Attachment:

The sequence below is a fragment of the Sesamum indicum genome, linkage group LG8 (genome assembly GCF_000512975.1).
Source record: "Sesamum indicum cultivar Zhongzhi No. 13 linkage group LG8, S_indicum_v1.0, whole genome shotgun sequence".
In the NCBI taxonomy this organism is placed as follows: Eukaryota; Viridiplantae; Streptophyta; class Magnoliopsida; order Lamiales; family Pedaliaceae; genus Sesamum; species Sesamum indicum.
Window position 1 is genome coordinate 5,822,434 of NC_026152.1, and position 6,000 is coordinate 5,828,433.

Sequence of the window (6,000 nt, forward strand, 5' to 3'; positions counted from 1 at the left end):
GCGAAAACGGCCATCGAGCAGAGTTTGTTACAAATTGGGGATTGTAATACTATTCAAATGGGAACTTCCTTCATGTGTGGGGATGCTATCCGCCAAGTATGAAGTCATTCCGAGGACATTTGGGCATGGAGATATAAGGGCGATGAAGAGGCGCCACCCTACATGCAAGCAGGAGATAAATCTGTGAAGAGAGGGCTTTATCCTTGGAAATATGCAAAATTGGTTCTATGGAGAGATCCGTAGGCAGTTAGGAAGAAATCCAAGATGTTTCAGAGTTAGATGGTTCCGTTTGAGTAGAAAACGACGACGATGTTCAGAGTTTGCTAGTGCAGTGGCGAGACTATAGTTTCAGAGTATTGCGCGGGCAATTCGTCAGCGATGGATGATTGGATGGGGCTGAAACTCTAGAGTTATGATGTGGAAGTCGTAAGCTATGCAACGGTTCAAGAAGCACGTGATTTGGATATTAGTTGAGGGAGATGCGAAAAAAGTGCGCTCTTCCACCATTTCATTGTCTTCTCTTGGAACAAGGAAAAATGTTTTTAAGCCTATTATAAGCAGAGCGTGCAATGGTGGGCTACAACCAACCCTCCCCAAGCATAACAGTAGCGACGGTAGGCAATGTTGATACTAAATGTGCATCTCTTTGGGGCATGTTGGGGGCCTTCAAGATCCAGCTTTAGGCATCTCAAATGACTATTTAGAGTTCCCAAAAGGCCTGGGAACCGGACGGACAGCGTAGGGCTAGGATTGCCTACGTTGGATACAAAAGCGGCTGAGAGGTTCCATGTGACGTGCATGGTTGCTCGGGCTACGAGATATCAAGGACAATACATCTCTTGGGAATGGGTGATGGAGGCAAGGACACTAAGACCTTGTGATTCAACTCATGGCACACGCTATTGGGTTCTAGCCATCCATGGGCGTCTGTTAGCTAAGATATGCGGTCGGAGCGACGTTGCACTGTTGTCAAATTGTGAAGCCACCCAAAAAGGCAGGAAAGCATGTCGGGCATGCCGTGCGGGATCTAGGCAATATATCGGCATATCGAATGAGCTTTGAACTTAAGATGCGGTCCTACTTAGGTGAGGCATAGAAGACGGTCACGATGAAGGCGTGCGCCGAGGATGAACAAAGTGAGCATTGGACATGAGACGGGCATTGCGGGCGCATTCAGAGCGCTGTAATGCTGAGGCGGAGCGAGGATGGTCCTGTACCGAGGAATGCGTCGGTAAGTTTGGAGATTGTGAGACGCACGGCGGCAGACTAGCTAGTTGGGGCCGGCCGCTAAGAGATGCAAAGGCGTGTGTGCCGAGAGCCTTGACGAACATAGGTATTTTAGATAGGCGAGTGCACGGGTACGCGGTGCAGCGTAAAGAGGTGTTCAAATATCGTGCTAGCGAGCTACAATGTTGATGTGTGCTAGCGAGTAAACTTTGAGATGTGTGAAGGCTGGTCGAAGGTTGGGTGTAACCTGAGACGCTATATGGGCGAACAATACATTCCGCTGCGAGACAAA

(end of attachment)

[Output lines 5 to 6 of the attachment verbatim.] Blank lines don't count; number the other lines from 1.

Sequence of the window (6,000 nt, forward strand, 5' to 3'; positions counted from 1 at the left end):
GCGAAAACGGCCATCGAGCAGAGTTTGTTACAAATTGGGGATTGTAATACTATTCAAATGGGAACTTCCTTCATGTGTGGGGATGCTATCCGCCAAGTATGAAGTCATTCCGAGGACATTTGGGCATGGAGATATAAGGGCGATGAAGAGGCGCCACCCTACATGCAAGCAGGAGATAAATCTGTGAAGAGAGGGCTTTATCCTTGGAAATATGCAAAATTGGTTCTATGGAGAGATCCGTAGGCAGTTAGGAAGAAATCCAAGATGTTTCAGAGTTAGATGGTTCCGTTTGAGTAGAAAACGACGACGATGTTCAGAGTTTGCTAGTGCAGTGGCGAGACTATAGTTTCAGAGTATTGCGCGGGCAATTCGTCAGCGATGGATGATTGGATGGGGCTGAAACTCTAGAGTTATGATGTGGAAGTCGTAAGCTATGCAACGGTTCAAGAAGCACGTGATTTGGATATTAGTTGAGGGAGATGCGAAAAAAGTGCGCTCTTCCACCATTTCATTGTCTTCTCTTGGAACAAGGAAAAATGTTTTTAAGCCTATTATAAGCAGAGCGTGCAATGGTGGGCTACAACCAACCCTCCCCAAGCATAACAGTAGCGACGGTAGGCAATGTTGATACTAAATGTGCATCTCTTTGGGGCATGTTGGGGGCCTTCAAGATCCAGCTTTAGGCATCTCAAATGACTATTTAGAGTTCCCAAAAGGCCTGGGAACCGGACGGACAGCGTAGGGCTAGGATTGCCTACGTTGGATACAAAAGCGGCTGAGAGGTTCCATGTGACGTGCATGGTTGCTCGGGCTACGAGATATCAAGGACAATACATCTCTTGGGAATGGGTGATGGAGGCAAGGACACTAAGACCTTGTGATTCAACTCATGGCACACGCTATTGGGTTCTAGCCATCCATGGGCGTCTGTTAGCTAAGATATGCGGTCGGAGCGACGTTGCACTGTTGTCAAATTGTGAAGCCACCCAAAAAGGCAGGAAAGCATGTCGGGCATGCCGTGCGGGATCTAGGCAATATATCGGCATATCGAATGAGCTTTGAACTTAAGATGCGGTCCTACTTAGGTGAGGCATAGAAGACGGTCACGATGAAGGCGTGCGCCGAGGATGAACAAAGTGAGCATTGGACATGAGACGGGCATTGCGGGCGCATTCAGAGCGCTGTAATGCTGAGGCGGAGCGAGGATGGTCCTGTACCGAGGAATGCGTCGGTAAGTTTGGAGATTGTGAGACGCACGGCGGCAGACTAGCTAGTTGGGGCCGGCCGCTAAGAGATGCAAAGGCGTGTGTGCCGAGAGCCTTGACGAACATAGGTATTTTAGATAGGCGAGTGCACGGGTACGCGGTGCAGCGTAAAGAGGTGTTCAAATATCGTGCTAGCGAGCTACAATGTTGATGTGTGCTAGCGAGTAAACTTTGAGATGTGTGAAGGCTGGTCGAAGGTTGGGTGTAACCTGAGACGCTATATGGGCGAACAATACATTCCGCTGCGAGACAAA